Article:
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Geographic variation and sociodemographic correlates of prescription psychotropic drug use among children and youth in Ontario, Canada: a population-based study


Background — Population-based research examining geographic variability in psychotropic medication dispensing to children and youth and the sociodemographic correlates of such variation is lacking. Variation in psychotropic use could reflect disparities in access to non-pharmacologic interventions and identify potentially concerning use patterns.

Methods — We conducted a population-based study of all Ontario residents aged 0 to 24 years who were dispensed a benzodiazepine, stimulant, antipsychotic or antidepressant between January 1, 2018, and December 31, 2018. We conducted small-area variation analyses and identified determinants of dispensing using negative binomial generalized estimating equation models.

Results — The age- and sex-standardized rate of psychotropic dispensing to children and youth was 76.8 (range 41.7 to 144.4) prescriptions per 1000 population, with large variation in psychotropic dispensing across Ontario’s census divisions. Males had higher antipsychotic [rate ratio (RR) 1.40; 95% confidence interval (CI) 1.36 to 1.44) and stimulant (RR 1.75; 95% CI 1.70 to 1.80) dispensing rates relative to females, with less use of benzodiazepines (RR 0.85; 95% CI 0.83 to 0.88) and antidepressants (RR 0.81; 95% CI 0.80 to 0.82). Lower antipsychotic dispensing was observed in the highest income neighbourhoods (RR 0.72; 95% CI 0.70 to 0.75) relative to the lowest. Benzodiazepine (RR 1.12; 95% CI 1.01 to 1.24) and stimulant (RR 1.11; 95% CI 1.01 to 1.23) dispensing increased with the density of mental health services in census divisions, whereas antipsychotic use decreased (RR 0.82; 95% CI 0.73 to 0.91). The regional density of child and adolescent psychiatrists and developmental pediatricians (RR 1.00; 95% CI 0.99 to 1.01) was not associated with psychotropic dispensing.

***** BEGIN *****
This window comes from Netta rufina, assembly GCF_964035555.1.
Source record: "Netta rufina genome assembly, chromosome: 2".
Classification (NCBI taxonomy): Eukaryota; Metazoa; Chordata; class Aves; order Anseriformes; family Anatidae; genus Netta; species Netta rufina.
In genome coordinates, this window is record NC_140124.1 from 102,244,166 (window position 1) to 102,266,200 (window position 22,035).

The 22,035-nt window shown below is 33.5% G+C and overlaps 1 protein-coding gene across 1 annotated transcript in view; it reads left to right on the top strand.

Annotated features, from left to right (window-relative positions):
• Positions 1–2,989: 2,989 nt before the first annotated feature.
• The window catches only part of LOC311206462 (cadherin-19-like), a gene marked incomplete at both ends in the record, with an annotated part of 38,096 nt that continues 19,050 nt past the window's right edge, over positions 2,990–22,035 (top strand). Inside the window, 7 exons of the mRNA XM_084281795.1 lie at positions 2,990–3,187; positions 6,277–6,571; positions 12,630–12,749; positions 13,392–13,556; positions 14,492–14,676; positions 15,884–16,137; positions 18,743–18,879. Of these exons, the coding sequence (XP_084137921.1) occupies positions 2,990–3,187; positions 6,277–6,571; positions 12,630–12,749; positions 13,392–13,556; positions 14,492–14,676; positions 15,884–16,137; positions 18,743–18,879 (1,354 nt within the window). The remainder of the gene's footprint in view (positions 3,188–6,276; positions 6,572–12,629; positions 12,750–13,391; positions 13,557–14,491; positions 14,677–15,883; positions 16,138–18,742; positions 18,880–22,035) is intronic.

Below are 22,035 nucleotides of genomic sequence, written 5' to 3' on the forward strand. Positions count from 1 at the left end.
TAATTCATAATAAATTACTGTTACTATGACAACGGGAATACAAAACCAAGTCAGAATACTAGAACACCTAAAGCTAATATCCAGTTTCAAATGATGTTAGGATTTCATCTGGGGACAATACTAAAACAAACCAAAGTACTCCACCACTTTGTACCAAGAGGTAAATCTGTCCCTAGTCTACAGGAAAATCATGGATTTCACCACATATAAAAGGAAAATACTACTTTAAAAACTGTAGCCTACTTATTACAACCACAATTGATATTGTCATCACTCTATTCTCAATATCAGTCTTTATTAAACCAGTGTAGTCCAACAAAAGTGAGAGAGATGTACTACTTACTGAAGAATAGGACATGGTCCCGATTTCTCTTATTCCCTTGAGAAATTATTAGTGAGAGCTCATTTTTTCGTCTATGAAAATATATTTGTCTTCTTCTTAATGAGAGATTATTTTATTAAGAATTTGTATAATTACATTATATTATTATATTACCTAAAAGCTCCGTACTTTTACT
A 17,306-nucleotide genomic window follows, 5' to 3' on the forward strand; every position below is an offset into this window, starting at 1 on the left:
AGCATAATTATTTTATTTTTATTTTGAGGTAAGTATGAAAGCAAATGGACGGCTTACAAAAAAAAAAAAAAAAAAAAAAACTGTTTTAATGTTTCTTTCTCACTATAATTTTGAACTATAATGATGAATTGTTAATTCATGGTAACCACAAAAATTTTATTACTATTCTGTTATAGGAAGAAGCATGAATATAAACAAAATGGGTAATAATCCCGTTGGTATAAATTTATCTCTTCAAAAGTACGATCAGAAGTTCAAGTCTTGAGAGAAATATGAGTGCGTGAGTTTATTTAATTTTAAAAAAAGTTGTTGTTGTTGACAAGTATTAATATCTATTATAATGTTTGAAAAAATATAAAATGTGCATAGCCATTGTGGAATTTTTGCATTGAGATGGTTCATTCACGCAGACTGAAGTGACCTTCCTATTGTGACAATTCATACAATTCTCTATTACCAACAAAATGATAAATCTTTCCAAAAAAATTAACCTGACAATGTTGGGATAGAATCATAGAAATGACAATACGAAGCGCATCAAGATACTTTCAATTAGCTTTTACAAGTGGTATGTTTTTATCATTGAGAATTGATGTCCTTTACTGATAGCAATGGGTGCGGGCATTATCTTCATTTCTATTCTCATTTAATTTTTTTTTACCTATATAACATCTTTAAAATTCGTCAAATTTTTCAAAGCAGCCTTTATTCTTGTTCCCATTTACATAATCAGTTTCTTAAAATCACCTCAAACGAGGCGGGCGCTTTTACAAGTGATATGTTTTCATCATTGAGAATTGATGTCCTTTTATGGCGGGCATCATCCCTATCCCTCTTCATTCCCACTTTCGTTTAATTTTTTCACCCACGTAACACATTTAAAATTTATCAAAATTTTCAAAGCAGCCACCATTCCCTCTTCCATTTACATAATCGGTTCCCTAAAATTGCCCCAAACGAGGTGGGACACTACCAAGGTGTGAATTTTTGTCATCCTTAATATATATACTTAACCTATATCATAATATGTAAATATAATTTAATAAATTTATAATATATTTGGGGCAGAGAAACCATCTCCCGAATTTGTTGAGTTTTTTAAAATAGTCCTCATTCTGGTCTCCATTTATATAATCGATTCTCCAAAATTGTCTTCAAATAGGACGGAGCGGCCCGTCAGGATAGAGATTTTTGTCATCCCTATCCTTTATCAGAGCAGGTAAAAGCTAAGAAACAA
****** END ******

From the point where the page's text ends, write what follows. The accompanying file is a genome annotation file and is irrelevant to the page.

Conclusion — We found significant variation in psychotropic dispensing among young Ontarians. Targeted investment in regions with long wait times for publicly-funded non-pharmacological interventions and novel collaborative service models may minimize variability and promote best practices in using psychotropics among children and youth.



Antoniou T, McCormack D, Kitchen S, Pajer K, Gardner W, Lunsky Y, Penner M, Tadrous M, Mamdani M, Juurlink DN, Gomes T. BMC Public Health. 2023; 23(1):85. Epub 2023 Jan 11.

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